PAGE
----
All roads lead to Townes – PANCHO AND LEFTY

 

Townes_Van_Zandt_Tuning_Guitar_2137-34
Townes Van Zandt never achieved fame and fortune, but his influence will be felt by songwriters for generations to come.

As Steve Earle said, “Townes Van Zandt is the best songwriter in the whole world, and I’ll stand on Bob Dylan’s coffee table in my cowboy boots and say that.”

I agree.

In my line of work, I have the opportunity to visit with songwriters on a regular basis. Almost all of them list Townes as one of their most important musical influences. During a recent telephone interview, legendary folk singer Tom Paxton recently said he had “all day” to talk about Townes.

Townes Van Zandt (1944-1997) was born in Fort Worth. He was raised in privilege, but decided against a legal career like his father. Instead, he chose the life of a troubadour. He battled mental illness, drug and alcohol dependency. He followed the coffee house circuit, sometimes playing to only a handful of fans. He never really had a permanent home and was never a household name, but man, did he leave a deep catalog of work.

My plan is to post a Townes song each week … if you’re already a fan, maybe these blogs will be a pleasant stroll down memory lane. If you’re not familiar with Townes, maybe these posts will help you discover one of music’s greatest talents.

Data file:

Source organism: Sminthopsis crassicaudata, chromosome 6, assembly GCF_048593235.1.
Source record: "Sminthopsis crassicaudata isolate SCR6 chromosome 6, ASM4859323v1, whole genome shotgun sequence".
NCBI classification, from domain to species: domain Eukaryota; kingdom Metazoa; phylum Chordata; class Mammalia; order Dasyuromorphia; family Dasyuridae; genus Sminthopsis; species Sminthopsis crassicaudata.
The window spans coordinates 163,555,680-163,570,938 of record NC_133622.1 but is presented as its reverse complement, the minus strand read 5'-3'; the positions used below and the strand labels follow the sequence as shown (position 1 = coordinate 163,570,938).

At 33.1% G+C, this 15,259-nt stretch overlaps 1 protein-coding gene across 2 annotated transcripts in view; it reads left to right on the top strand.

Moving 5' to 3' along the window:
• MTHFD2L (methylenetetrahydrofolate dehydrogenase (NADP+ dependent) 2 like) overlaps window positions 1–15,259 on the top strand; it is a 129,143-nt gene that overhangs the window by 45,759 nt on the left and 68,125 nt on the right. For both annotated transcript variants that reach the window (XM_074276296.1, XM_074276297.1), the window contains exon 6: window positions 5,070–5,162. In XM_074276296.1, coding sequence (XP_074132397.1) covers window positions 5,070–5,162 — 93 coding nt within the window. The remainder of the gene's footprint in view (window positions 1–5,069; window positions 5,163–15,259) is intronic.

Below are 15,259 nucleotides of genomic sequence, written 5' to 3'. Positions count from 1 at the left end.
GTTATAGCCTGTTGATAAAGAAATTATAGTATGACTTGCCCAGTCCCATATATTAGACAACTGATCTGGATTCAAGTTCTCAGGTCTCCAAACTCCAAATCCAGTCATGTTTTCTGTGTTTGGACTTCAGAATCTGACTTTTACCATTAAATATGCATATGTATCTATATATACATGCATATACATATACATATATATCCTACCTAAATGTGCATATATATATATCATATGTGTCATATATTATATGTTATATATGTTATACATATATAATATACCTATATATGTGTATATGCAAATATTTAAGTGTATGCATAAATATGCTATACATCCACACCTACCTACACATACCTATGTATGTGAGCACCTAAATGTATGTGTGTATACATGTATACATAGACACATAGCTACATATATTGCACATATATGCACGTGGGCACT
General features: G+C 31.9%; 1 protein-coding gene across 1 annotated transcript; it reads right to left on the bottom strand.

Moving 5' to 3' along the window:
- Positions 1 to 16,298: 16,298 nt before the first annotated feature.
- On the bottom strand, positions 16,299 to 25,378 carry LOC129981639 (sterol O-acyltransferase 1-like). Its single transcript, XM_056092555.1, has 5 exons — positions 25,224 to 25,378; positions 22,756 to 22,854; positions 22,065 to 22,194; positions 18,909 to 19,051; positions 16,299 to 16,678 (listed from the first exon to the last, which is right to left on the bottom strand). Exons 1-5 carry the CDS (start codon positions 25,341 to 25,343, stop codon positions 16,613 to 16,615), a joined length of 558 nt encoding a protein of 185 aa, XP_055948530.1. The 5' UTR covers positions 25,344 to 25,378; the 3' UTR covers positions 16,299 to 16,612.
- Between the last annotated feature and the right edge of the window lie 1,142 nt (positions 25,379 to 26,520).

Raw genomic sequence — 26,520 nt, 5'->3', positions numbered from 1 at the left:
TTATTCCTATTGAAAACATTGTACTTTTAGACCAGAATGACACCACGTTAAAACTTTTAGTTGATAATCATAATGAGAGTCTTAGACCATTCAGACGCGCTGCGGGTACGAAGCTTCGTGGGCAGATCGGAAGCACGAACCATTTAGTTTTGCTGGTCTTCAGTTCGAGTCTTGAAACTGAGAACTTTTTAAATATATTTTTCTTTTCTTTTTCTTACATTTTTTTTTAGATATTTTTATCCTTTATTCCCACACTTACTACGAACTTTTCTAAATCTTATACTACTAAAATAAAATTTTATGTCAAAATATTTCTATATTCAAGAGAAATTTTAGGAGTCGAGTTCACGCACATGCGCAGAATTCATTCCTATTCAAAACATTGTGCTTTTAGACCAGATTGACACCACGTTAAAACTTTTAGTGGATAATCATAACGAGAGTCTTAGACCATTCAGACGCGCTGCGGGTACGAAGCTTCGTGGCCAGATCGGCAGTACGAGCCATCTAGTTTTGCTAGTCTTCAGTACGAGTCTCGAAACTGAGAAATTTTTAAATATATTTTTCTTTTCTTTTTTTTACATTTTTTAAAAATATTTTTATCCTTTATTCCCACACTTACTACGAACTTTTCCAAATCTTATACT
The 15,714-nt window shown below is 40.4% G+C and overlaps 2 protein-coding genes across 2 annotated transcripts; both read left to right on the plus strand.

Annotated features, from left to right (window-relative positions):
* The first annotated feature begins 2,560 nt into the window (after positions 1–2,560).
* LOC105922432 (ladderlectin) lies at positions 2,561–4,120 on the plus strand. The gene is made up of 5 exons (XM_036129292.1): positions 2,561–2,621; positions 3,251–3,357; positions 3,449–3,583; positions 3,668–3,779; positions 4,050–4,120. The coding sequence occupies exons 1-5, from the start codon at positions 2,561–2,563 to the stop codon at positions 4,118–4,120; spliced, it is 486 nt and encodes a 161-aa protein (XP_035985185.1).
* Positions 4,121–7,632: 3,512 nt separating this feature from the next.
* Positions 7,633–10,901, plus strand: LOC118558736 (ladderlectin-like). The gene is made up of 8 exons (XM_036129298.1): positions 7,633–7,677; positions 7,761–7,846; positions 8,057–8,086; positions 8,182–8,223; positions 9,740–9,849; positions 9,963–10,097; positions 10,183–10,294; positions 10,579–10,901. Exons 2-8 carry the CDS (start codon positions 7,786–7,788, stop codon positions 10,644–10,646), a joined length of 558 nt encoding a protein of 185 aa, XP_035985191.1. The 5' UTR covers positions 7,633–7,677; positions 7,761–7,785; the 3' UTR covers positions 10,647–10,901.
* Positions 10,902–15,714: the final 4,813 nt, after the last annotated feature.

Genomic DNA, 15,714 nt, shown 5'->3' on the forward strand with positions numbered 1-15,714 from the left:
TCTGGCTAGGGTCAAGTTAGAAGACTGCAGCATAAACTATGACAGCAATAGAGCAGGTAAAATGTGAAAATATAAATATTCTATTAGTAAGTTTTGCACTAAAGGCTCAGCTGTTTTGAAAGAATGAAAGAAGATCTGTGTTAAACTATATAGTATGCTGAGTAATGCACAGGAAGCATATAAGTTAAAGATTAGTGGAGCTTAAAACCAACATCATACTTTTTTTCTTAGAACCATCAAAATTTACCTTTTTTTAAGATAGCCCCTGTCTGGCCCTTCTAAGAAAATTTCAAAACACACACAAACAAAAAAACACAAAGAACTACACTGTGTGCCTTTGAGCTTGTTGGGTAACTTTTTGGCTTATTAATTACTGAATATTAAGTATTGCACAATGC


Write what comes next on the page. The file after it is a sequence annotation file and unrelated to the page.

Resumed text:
Perhaps Townes’ best known song, PANCHO AND LEFTY, was released in 1972 and then covered by, among others, EmmyLou Harris in 1977 and Willie Nelson and Merle Haggard in 1983.

The lyrics tell of two outlaws  … As for the rest of the story, Townes it to us to figure out …


PANCHO AND LEFTY

Livin’ on the road my friend
Is gonna keep you free and clean
And now you wear your skin like iron
And your breath is hard as kerosene

You weren’t your mama’s only boy
Her favorite one it seems
She began to cry when you said
Good-bye, sank to your dreams

Pancho was a bandit boy
His horse was fast as polished steel
He wore his gun outside his pants
For all the honest world to feel

Pancho met his match, you know
On the deserts down in Mexico
Nobody heard his dyin’ word
Oh but that’s the way it goes

All the Federales, they say
They could have had him any day
They only let him slip away
Out of kindness I suppose

Lefty he can’t sing the blues
All night long like he used to
The dust that Pancho bit down South
Ended up in Lefty’s mouth

The day they lay poor Pancho low
Lefty split for Ohio
Where he got the bread to go
There ain’t nobody knows

All the Federales they say
We could have had him any day
We only let him slip away
Out of kindness I suppose

The poets tell how Poncho fell
And Lefty’s livin’ in a cheap hotel
The desert’s quiet, Cleveland’s cold
And so the story ends we’re told

Pancho needs your prayers, it’s true
Save a few for Lefty too
He only did what he had to do
And now he’s growin’ old

All the Federales, they say
We could have had him any day
They only let him go so long
Out of kindness I suppose

A few gray Federales, they say
Could have had him any day
We only let him go so long
Out of kindness I suppose

*  * * * * * * * * * * * * * * * * * * * * * * *

Here’s a link to a young Townes doing P&L from the outtakes of the DVD “Heartworn Highways.”

Click here to watch Willie, Merle and Asleep at the Wheel’s cover.

Click here to watch EmmyLou perform the song at Farm Aid.

*********

Many thanks to Darrell Scott for giving me the title of this series years ago. Truer words were never spoken.

 

 

 

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